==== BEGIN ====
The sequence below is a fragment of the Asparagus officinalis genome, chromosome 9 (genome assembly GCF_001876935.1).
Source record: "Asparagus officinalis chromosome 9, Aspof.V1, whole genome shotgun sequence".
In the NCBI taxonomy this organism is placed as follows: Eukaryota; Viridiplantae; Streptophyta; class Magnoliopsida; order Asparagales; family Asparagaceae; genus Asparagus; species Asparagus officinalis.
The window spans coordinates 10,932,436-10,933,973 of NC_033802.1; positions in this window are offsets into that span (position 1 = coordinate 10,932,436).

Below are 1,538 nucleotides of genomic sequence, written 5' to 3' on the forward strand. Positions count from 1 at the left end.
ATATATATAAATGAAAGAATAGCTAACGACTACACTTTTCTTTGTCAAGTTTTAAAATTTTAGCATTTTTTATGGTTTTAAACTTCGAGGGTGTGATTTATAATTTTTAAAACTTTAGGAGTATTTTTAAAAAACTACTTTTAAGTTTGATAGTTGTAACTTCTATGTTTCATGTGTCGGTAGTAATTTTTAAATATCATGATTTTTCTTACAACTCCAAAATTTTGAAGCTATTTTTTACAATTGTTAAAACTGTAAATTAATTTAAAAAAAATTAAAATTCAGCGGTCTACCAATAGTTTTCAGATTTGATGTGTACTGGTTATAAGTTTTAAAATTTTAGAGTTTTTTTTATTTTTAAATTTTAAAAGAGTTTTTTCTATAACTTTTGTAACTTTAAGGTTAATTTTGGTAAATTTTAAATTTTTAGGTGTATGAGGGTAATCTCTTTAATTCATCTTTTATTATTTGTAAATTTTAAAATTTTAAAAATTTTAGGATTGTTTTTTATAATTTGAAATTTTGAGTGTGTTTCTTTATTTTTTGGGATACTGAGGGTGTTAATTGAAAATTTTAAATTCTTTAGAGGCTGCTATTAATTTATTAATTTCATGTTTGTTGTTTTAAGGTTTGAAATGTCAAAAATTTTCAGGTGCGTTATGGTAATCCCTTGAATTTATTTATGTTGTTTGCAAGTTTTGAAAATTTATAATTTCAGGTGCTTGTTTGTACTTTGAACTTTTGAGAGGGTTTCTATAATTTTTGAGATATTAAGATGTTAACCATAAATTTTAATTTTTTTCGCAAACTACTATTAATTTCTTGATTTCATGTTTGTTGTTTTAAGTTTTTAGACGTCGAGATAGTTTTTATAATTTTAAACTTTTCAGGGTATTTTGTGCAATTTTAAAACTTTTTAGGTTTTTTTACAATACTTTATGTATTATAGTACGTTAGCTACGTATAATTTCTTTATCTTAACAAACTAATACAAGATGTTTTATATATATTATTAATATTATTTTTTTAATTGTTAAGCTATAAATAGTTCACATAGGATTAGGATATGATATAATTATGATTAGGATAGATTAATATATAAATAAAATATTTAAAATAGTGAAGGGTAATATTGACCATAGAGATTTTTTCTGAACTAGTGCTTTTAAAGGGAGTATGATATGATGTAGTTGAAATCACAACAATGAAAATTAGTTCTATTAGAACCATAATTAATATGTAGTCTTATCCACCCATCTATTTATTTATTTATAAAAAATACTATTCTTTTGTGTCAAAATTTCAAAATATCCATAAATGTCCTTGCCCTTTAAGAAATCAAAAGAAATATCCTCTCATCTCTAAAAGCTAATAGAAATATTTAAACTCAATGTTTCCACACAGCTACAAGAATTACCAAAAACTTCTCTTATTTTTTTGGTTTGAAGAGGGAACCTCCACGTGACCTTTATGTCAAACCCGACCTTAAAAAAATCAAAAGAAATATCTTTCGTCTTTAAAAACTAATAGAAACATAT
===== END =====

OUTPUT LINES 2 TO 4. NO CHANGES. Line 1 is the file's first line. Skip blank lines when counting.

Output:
Source record: "Asparagus officinalis chromosome 9, Aspof.V1, whole genome shotgun sequence".
In the NCBI taxonomy this organism is placed as follows: Eukaryota; Viridiplantae; Streptophyta; class Magnoliopsida; order Asparagales; family Asparagaceae; genus Asparagus; species Asparagus officinalis.
The window spans coordinates 10,932,436-10,933,973 of NC_033802.1; positions in this window are offsets into that span (position 1 = coordinate 10,932,436).